She cursed qui
Histfict Workshop Week 3“Abaie, what will happen to us now?” I asked.
Shivering from the cold unknown future that awaits for us, I tried to snuggle up next to my sibling, my abaie, for comfort.
“I don’t know,” Numfon replied, barely audible as her silhouette buried its face into its hands.
They had swooped in like birds of prey, quick in pace, and before we knew it, we were whisked away. Up until then, the day had been tranquil, and we were playing in the field with the other children. In a sudden moment, all the other children, probably noticing shadows, had run off and yet we were so concentrated on observing that one small lizard that we had not noticed until they were close. Managing with only a short, brief cry, we had been cut off by them, bound and gagged, and carried off into the unknown. Their darker skin glistened under the sunlight emulating through the trees, and their unconcerned expressions unreadable. My eyes and cheeks stung from the endless tears that kept flowin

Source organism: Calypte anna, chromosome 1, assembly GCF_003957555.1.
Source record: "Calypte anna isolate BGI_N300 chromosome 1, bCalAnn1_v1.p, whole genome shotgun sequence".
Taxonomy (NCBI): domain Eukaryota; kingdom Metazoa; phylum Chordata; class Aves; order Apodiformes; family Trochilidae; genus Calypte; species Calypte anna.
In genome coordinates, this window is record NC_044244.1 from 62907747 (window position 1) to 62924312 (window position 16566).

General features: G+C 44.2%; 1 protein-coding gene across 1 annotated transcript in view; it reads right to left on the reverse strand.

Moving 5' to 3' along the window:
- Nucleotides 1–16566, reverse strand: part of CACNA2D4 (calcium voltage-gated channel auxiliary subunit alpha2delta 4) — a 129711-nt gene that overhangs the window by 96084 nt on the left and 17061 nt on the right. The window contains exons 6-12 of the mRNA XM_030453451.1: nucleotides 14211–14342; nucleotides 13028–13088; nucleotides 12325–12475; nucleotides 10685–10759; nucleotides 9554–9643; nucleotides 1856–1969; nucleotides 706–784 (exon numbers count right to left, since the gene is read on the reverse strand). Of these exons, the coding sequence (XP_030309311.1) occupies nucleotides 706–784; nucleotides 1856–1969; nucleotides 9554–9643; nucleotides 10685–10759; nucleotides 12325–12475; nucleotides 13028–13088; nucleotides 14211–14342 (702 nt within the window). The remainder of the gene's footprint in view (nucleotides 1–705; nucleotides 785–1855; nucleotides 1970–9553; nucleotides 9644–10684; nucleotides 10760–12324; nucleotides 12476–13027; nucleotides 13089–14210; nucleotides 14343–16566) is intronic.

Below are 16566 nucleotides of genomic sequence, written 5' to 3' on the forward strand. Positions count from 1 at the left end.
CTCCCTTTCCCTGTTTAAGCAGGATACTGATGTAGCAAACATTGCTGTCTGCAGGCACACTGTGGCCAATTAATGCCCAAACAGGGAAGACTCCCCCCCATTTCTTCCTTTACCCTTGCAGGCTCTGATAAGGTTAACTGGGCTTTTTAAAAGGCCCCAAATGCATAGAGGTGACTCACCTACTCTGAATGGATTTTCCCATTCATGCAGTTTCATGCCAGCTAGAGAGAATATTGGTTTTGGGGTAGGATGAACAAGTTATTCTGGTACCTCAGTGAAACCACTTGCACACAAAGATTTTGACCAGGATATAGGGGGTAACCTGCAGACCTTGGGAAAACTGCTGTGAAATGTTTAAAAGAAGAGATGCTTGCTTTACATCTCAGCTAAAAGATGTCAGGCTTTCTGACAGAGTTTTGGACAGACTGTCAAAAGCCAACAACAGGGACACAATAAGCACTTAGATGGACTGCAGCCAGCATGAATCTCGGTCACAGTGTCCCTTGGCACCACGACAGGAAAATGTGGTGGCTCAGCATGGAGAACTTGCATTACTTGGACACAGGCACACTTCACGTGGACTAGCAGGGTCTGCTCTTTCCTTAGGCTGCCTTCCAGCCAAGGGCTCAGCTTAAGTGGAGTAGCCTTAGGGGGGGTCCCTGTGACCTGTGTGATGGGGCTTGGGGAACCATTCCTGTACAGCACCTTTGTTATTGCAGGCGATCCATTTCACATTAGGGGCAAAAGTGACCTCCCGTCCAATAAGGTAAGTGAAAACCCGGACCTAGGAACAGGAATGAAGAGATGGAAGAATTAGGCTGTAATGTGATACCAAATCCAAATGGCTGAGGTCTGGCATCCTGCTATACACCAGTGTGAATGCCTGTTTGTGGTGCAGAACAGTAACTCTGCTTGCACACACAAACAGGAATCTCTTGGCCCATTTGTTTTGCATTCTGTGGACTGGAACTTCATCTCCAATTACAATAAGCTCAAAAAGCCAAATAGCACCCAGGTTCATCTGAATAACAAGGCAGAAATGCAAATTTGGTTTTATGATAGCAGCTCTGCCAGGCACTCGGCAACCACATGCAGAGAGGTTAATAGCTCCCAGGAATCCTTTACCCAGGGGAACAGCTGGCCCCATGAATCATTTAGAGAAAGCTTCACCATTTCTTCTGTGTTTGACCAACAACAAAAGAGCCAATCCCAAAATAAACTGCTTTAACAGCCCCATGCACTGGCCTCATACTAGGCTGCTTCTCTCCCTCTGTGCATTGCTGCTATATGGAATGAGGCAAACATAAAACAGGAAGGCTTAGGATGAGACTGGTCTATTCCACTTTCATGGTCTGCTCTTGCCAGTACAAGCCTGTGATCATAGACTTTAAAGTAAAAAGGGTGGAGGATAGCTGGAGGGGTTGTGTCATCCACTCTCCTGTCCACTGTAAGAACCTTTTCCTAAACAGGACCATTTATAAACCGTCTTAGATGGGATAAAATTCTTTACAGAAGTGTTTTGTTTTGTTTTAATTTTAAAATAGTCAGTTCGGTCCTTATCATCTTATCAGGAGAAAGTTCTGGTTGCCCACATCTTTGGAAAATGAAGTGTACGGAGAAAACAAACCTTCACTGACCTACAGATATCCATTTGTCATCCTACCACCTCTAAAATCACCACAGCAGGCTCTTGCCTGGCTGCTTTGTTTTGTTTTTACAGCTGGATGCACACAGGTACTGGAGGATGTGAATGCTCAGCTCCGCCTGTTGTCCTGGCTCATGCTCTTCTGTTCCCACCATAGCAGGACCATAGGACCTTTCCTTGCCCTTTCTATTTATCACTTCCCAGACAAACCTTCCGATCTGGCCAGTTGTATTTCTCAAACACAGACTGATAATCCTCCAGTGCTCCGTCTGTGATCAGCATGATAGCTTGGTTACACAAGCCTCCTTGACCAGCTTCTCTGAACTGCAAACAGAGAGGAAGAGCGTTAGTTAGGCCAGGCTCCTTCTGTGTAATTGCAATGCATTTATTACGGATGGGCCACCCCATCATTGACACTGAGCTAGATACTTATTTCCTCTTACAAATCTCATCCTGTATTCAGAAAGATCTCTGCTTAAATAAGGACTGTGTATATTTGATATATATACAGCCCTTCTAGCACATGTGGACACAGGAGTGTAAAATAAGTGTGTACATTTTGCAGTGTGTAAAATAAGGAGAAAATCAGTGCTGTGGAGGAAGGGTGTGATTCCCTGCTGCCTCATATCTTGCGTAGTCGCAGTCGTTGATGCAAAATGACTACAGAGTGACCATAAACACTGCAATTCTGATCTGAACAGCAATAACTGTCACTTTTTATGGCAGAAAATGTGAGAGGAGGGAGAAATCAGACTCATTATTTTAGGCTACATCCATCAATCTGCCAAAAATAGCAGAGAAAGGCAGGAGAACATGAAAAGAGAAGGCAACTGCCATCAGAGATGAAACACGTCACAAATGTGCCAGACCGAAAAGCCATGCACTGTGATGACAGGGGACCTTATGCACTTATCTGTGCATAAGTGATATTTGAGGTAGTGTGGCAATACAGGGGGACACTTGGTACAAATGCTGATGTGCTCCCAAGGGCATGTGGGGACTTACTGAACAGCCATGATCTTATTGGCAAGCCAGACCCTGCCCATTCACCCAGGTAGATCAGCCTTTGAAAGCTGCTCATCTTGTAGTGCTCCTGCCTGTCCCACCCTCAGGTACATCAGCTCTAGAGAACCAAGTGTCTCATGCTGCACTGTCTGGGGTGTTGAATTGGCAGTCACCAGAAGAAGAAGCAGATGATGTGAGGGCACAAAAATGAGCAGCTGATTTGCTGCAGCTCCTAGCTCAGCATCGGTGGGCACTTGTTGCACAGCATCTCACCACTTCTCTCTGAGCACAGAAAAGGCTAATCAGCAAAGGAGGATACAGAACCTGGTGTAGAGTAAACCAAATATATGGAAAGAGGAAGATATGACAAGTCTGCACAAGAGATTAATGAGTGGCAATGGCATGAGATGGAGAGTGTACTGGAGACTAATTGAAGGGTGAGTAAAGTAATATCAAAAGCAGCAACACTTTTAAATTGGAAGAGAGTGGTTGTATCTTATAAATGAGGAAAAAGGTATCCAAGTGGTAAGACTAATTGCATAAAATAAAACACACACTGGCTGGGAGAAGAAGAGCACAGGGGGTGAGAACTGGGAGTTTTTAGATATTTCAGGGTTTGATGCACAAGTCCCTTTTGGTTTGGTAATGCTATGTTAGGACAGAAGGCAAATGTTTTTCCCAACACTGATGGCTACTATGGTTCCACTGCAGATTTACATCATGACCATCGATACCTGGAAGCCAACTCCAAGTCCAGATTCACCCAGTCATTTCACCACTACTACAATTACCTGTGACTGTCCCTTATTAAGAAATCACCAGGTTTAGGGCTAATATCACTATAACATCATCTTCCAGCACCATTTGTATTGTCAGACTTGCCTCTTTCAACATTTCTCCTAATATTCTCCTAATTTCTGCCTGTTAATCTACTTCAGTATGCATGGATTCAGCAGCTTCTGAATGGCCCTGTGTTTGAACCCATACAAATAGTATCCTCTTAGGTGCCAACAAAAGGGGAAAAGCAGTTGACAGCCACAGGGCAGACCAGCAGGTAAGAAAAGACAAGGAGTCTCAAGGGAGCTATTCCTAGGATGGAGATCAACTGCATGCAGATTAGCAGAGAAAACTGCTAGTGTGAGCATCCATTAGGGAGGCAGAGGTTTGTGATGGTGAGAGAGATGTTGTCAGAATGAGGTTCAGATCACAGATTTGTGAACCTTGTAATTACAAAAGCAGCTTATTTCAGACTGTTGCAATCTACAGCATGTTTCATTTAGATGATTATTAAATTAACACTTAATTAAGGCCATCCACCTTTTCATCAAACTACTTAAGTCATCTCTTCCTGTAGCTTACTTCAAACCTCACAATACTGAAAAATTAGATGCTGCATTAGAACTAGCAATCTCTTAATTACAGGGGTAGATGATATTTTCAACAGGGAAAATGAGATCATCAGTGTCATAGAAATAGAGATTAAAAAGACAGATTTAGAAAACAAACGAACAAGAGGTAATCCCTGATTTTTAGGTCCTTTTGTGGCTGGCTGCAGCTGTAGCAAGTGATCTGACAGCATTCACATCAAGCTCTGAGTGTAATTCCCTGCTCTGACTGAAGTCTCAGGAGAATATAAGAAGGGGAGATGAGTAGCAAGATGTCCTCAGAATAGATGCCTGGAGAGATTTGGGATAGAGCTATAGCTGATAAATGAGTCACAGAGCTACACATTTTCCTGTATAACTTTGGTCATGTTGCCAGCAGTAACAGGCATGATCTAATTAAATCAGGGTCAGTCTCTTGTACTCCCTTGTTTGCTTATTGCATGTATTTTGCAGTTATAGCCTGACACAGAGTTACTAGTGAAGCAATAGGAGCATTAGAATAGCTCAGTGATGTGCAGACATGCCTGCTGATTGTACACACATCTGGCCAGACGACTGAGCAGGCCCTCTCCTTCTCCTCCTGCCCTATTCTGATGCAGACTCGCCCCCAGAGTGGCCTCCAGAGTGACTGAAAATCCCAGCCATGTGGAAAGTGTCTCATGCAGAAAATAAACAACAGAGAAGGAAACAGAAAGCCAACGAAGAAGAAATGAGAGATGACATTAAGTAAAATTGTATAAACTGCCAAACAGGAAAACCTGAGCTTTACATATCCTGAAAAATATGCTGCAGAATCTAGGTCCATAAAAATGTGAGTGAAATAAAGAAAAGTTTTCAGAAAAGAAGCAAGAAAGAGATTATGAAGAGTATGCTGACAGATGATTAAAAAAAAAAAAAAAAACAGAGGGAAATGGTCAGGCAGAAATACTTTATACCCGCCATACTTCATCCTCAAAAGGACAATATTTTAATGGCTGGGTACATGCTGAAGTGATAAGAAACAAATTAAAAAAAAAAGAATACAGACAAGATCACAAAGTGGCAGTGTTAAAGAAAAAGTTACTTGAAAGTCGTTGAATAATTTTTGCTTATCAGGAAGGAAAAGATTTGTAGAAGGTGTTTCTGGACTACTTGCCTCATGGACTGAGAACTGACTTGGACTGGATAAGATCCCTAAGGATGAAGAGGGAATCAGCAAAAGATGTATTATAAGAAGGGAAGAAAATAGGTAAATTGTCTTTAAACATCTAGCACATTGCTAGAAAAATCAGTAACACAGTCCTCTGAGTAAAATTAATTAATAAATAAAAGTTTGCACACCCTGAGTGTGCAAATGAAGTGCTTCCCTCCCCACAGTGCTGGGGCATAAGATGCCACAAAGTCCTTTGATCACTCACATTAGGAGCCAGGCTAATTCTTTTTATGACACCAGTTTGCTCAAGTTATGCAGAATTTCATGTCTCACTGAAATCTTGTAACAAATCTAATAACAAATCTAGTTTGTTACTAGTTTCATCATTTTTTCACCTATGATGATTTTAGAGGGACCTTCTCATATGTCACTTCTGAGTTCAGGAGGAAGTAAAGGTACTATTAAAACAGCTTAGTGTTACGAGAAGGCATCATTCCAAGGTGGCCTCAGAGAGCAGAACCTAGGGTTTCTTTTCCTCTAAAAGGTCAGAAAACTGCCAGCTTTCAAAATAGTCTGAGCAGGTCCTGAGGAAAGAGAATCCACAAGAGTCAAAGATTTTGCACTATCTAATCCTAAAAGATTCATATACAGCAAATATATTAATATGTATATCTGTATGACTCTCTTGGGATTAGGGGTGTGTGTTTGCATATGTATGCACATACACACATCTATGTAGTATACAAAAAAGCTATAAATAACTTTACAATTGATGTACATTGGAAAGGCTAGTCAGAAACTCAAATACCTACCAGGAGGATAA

HistFic First (very rough) DraftElizabeth Stannum sat at her bedroom window, watching as the raindrops distorted her reflection. She recalled a million similar days at this same window, her reflection and the weather the only things that changed. And she craved change. The kind of change that happened 3 levels below where she now sat, in her father's basement laboratory. True, it wasn't as grand as the one at her Uncle's Estate in the country or at an Institute or University, but it was the only one that she, a woman was allowed in. In her eyes it was a wonderland, and every time she descended the stairs her heart fluttered and she felt like Alice tumbling through the Looking Glass.
At 18, she had already read every book, journal and scientific publishing her father kept in their home. In fact, he was so astounded that she could not only decipher the concepts in the technical and manly writings, but could understand most of it that he allowed her on occasion, to tinker with her own ideas or